Comcast is raising prices yet again.
Starting in December, Comcast will begin charging an extra $5 for its basic package of local, government and public access channels. That package, known as Basic TV or Digital Economy, will increase from $30 a month to $35 a month.
Comcast is also raising a little-known hidden fee, known as the Broadcast TV Fee, from $10 a month to $15 a month. That fee supplements what it costs Comcasts to make local broadcast stations — including affiliates of ABC, NBC, CBS, Fox, Univision and Telemundo — available to its subscribers. Comcast does not discount the Broadcast TV Fee in markets where it owns the NBC or Telemundo stations.
Though many households can get almost all of their local channels for free with an antenna, Comcast provides no way for its television customers to opt-out of local television programming. The fee is applied whether or not customers watch local channels via Comcast and isn’t discounted when the cable service stops carrying a local channel for any number of reasons.
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Comcast blamed the price hikes on higher programming fees, which the company must pay to legally distribute channels to customers. Comcast did not name those programmers, but it has deals with many companies that operate several of the top networks in the industry, including Disney, AT&T’s WarnerMedia, AMC Networks, Viacom’s MTV Networks, A+E Networks and local broadcasters including Nexstar Media Group, Fox Broadcasting Group, Weigel Broadcasting and Hearst Television.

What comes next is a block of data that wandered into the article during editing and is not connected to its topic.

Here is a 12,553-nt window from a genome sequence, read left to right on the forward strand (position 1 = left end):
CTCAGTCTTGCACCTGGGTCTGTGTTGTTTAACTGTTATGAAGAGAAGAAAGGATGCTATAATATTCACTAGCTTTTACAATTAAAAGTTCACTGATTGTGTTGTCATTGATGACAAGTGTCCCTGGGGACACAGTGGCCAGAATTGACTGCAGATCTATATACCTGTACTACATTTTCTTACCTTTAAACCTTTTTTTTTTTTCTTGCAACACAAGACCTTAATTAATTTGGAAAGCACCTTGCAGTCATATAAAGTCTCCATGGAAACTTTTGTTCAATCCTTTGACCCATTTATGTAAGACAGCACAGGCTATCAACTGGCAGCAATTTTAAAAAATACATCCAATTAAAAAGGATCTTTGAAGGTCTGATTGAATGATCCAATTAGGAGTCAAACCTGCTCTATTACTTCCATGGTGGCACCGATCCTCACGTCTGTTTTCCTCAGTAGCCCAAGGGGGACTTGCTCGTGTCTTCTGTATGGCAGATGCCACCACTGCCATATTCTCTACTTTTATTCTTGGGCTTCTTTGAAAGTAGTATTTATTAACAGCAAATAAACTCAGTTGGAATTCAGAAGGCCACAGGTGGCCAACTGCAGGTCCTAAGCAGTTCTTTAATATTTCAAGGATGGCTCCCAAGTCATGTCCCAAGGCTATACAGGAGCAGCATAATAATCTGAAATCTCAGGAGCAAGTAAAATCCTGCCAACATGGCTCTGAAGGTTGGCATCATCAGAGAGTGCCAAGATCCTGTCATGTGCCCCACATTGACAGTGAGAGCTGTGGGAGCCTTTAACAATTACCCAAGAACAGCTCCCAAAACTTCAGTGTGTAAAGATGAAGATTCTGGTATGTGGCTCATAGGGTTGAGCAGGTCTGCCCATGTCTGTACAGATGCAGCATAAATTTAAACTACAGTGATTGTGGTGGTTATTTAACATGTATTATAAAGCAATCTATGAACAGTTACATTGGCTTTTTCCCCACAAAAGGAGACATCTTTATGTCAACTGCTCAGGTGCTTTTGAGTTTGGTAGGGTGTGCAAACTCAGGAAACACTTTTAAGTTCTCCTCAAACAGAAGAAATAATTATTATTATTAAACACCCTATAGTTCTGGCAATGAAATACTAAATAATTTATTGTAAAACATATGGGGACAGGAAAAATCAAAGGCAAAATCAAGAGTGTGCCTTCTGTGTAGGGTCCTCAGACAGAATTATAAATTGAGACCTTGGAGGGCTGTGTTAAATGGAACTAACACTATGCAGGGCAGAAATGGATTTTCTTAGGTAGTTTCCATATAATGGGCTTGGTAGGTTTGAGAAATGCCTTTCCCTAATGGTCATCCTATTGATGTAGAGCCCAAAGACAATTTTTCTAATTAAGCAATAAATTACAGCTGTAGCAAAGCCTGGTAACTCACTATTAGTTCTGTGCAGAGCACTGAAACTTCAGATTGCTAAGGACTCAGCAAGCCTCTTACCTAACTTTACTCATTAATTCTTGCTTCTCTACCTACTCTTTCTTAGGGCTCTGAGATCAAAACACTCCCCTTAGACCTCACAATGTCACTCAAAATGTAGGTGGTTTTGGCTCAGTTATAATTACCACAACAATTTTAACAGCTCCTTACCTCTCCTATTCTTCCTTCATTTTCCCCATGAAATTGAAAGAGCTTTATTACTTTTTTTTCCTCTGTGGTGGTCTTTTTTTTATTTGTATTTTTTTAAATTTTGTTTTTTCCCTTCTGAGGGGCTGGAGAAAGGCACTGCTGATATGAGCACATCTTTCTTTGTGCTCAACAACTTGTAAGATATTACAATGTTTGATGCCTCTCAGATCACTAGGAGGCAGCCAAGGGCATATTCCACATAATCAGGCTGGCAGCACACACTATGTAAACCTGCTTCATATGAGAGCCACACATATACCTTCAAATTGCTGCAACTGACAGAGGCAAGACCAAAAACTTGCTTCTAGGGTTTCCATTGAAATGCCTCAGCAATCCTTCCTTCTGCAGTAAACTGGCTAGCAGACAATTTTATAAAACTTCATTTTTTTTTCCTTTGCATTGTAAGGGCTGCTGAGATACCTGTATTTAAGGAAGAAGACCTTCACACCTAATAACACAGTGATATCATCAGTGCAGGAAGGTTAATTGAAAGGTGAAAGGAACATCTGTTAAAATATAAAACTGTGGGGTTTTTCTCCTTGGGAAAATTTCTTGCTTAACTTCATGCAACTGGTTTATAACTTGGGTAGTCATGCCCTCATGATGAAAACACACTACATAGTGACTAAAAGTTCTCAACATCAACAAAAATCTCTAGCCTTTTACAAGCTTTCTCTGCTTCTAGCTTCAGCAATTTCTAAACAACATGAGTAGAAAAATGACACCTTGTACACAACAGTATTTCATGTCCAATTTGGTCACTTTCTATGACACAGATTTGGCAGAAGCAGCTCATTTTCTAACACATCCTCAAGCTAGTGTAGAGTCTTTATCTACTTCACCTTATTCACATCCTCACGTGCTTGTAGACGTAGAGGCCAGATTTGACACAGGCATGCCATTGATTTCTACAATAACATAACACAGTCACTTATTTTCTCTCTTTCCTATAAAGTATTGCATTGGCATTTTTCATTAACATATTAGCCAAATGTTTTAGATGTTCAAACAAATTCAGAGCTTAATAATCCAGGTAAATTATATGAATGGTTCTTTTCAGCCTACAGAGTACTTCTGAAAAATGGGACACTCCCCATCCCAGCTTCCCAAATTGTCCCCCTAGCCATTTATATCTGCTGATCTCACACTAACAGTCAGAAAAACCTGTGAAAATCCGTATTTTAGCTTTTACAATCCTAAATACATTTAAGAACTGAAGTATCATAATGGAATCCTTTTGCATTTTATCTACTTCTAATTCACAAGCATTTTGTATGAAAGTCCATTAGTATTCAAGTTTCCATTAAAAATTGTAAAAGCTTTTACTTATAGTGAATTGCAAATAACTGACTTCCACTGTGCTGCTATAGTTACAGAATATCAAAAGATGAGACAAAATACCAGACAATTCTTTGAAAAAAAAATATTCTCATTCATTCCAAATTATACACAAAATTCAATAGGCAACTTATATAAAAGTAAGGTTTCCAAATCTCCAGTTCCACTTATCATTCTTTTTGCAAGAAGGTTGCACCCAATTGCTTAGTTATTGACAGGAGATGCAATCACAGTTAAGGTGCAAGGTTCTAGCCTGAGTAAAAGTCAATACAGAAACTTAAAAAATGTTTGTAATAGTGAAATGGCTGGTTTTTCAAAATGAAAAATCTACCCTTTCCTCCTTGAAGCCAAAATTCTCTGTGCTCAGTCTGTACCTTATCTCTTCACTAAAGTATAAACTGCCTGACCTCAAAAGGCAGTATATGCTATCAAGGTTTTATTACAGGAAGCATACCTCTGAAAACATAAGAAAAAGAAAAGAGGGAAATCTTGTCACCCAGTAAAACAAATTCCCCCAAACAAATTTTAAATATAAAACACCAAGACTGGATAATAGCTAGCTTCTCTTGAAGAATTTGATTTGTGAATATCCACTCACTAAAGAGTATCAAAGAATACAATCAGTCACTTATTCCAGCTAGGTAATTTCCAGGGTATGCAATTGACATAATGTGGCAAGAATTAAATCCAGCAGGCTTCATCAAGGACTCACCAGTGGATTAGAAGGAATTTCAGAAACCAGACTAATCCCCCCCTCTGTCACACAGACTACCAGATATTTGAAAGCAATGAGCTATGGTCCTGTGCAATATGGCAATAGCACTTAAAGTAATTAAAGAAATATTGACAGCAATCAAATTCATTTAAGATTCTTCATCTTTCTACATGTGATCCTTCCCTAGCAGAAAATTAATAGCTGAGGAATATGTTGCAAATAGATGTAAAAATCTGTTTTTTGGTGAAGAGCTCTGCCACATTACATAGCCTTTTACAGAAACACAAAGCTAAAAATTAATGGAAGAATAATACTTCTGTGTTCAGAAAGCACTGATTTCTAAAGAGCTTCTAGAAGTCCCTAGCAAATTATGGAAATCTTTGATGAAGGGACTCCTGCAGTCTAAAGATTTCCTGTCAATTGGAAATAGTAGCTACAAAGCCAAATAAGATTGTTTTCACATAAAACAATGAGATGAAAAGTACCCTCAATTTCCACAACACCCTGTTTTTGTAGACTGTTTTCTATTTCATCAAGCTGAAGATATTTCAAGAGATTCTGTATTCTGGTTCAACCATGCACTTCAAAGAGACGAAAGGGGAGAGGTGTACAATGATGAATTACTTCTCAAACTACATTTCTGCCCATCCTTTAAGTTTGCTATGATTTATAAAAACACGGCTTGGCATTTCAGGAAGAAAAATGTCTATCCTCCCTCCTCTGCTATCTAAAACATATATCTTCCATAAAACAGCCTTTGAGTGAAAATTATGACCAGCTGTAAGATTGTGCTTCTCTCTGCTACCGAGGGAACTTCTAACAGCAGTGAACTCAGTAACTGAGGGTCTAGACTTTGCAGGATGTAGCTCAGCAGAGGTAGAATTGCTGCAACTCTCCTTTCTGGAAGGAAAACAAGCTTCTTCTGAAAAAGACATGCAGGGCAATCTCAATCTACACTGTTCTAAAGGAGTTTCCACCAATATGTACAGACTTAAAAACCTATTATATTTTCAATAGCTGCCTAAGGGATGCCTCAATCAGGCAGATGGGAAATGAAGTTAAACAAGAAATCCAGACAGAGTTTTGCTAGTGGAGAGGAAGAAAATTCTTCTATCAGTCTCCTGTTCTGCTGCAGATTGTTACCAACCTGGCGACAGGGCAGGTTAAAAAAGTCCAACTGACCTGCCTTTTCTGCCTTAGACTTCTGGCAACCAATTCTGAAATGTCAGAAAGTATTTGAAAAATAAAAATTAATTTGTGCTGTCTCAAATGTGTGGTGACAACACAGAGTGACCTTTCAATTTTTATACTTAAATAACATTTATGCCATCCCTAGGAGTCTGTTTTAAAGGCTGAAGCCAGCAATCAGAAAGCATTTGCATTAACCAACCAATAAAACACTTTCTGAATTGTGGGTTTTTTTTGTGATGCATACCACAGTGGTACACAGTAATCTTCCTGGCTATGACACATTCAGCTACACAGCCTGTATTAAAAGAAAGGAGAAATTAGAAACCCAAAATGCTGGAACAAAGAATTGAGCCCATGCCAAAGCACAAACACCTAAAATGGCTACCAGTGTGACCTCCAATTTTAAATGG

Interestingly, Comcast is also increasing two other fees that have nothing to do with television programming: The company is raising the price of its broadband internet packages by $3 a month — except it’s most expensive 2 Gigabit Fiber package, which currently costs $299.99 a month — as well as the company’s self-imposed bounced check fee — known as a “returned payment fee” — which will increase from $10 to $30 per instance (the fee was already $30 in some areas.
The price hikes will roll out to customers on December 18.
Comcast, based in Philadelphia, lost 238,000 pay TV subscribers in the third quarter of 2019, leaving it with 21.4 million subscribers. Only AT&T, which owns DirecTV and operates two streaming TV services, lost more subscribers in the same period.